crackheads, I exiled them is what I did, from my son’s basement apartment, they’d come to feast off of what was left of him, his entrails I guess, he’d moved into that apartment with such high hopes even though it was on the bottom floor, and no light, or very little light, there was a...
Milk for Free

Milk for Free

Item: “Did anybody touch you down there?” Down there, I understood, referred to the mystery below my waist, between my legs. A place where my mother  said no one should ever, ever touch me. My mother asks me this question, nightly, as she undresses me for my bath, until I learn to bathe myself. What...
Elegy with Ghosts, a Burning City and Many Special Effects

Elegy with Ghosts, a Burning City and Many Special Effects

In the filming of The Crow, the only son of Bruce Lee is shot and killed while making a movie about a man who gets shot and killed. Detroit is on fire. It’s Devil’s Night. Sirens everywhere. In the movie version of this essay, he’s resurrected and seeks revenge. In this way, he reminds us...
I Go Back to Berryman’s

I Go Back to Berryman’s

All of the streets in the trailer park are named for fruits or for dead presidents—Cherry, Lincoln, Peach, Garfield—and if you walk them and peer through windows with parted curtains, you will see love being made, hate being made, bodies being discovered, bodies being forgotten, smoking and drinking and swearing and Bible reading, you will...
Overpass Into Fog

Overpass Into Fog

One winter morning after dropping my daughter at daycare, I took the 180 overpass arching into thick fog and, though I knew it well, I couldn’t in that moment be sure where the road actually ended. Suspended between past and future, I disappeared into language and place, weather and love, and I wondered how close...
Poster Children

Poster Children

1. We’re in single file, led by an American flag with stars in the shape of a wheelchair, and headed to the convention hotel that I still think we’re going to picket. I can’t keep up. Someone steps behind me and pushes. I’m jealous of Eleanor on her scooter. We arrive and the driveways are...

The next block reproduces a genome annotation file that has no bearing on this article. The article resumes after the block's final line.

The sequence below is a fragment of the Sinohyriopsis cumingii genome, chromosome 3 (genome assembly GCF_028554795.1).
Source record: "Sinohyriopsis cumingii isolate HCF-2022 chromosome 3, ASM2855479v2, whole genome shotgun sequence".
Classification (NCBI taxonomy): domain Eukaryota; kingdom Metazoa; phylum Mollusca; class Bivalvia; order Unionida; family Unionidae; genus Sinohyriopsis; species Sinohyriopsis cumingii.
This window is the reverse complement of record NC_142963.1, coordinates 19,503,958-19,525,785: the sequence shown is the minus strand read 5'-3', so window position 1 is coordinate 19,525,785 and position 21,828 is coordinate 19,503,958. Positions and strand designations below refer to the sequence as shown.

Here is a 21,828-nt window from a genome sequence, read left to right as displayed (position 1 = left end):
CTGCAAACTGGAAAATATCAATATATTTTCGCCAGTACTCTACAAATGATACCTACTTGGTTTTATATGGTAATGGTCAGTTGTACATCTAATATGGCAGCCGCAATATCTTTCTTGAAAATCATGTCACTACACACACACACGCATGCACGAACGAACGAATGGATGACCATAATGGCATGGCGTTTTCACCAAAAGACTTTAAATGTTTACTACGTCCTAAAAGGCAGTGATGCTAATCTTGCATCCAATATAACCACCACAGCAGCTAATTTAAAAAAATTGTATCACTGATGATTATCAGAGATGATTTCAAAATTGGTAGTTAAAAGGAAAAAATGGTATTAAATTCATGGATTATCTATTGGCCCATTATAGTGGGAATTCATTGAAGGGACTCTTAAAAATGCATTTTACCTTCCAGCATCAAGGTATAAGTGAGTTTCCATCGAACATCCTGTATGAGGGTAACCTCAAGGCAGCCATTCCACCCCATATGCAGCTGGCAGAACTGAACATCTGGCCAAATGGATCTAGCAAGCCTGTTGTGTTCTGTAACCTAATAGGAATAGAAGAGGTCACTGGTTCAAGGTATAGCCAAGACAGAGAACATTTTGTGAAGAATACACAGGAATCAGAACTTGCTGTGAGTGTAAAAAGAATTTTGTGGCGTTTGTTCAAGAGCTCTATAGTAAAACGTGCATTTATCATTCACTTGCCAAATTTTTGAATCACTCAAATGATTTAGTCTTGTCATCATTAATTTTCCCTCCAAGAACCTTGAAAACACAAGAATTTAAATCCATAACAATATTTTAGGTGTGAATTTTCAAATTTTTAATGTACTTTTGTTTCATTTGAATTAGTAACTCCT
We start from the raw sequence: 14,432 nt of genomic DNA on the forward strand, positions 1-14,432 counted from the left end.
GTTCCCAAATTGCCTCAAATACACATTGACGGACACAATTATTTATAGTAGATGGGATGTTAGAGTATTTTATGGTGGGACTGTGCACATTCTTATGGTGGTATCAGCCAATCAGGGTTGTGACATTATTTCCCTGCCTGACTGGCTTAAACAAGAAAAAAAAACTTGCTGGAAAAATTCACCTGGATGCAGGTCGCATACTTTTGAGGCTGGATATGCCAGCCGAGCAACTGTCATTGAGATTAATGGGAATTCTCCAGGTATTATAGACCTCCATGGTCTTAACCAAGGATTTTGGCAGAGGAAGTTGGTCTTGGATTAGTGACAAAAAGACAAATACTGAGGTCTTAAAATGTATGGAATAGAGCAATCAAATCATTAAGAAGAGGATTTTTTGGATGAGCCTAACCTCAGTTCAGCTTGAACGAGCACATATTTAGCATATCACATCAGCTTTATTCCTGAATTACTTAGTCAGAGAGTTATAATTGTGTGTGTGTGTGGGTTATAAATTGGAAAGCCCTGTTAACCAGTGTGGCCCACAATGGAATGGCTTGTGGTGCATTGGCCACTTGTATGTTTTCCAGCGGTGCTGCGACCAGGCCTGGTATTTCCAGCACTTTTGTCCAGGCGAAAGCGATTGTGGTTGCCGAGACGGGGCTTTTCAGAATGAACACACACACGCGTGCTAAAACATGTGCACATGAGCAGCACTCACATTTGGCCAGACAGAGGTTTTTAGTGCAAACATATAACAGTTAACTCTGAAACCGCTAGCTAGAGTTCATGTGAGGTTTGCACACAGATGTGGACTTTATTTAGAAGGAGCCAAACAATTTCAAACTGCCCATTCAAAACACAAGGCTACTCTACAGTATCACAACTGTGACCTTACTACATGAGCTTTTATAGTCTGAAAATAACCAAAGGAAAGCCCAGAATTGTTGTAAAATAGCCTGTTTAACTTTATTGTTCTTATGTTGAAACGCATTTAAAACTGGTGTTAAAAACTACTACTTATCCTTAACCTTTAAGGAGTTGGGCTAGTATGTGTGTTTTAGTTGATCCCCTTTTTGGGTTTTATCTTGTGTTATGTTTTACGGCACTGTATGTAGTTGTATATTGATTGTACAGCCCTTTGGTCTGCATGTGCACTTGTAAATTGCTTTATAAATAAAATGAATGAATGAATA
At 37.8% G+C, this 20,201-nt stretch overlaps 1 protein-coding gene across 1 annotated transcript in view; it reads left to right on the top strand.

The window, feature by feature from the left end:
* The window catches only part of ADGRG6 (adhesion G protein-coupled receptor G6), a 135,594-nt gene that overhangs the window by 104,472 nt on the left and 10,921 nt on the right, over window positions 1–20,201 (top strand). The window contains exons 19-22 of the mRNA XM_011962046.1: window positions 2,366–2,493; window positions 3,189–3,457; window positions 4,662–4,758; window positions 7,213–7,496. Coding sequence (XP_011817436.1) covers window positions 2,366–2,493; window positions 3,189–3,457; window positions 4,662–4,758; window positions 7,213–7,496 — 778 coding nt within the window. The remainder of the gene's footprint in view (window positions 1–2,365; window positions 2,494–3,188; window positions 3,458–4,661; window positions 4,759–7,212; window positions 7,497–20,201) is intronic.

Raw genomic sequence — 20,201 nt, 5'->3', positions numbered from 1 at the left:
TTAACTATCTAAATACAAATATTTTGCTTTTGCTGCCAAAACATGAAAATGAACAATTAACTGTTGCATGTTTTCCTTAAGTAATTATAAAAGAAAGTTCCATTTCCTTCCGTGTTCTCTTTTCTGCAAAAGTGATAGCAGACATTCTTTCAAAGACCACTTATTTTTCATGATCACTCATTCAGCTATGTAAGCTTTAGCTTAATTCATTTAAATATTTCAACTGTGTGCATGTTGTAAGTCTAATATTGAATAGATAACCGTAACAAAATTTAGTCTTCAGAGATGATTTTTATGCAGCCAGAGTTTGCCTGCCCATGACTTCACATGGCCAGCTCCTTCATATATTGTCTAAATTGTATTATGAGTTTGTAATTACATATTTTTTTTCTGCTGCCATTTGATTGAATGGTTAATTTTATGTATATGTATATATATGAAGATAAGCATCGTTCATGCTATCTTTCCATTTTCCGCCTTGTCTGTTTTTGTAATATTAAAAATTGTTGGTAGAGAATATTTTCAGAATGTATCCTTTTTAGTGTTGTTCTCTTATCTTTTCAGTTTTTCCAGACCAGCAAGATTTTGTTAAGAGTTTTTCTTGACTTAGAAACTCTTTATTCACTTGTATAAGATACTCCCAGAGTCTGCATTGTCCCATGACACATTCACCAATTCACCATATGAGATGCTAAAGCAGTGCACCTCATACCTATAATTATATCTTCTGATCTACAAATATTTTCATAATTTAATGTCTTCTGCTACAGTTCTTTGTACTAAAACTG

Life in the Alley

Life in the Alley

I wasn’t old enough to go to school, and sitting on the front porch watching the cars go by on Fourth Avenue was the most of what I did, when I wasn’t looking down Zion’s Alley at the lives of black people, which I did from the upstairs window when I was sick at heart. (“Sick...
The Saigon Kiss

The Saigon Kiss

Hanoi drivers in their sunglasses and facemasks ignore ambulances and fire trucks—they won’t even move for a man in a faded white tank top, in a wheelchair he ratchets down the turn lane, a boy with shuttered eyes draped across his lap. Kid’s got to be at least nine, nothing looks wrong except for that...
Three Oranges

Three Oranges

I barely remember leaving work, or the transfer to the bus that takes me near enough my home to walk. I barely remember leaving the house this morning, or what’s happened during the day. It’s December. The days are short. I come and go in the darkness. It’s getting dark. A man materializes at the...
Afternoon Affair

Afternoon Affair

On the light rail after work I sit down next to a homeless man sitting next to his black plastic garbage bag stuffed full. He asks me for my name. He is friendly so I give it to him. He is Popeye, he laughs, I am Olive Oyl. He has the sour smell of the...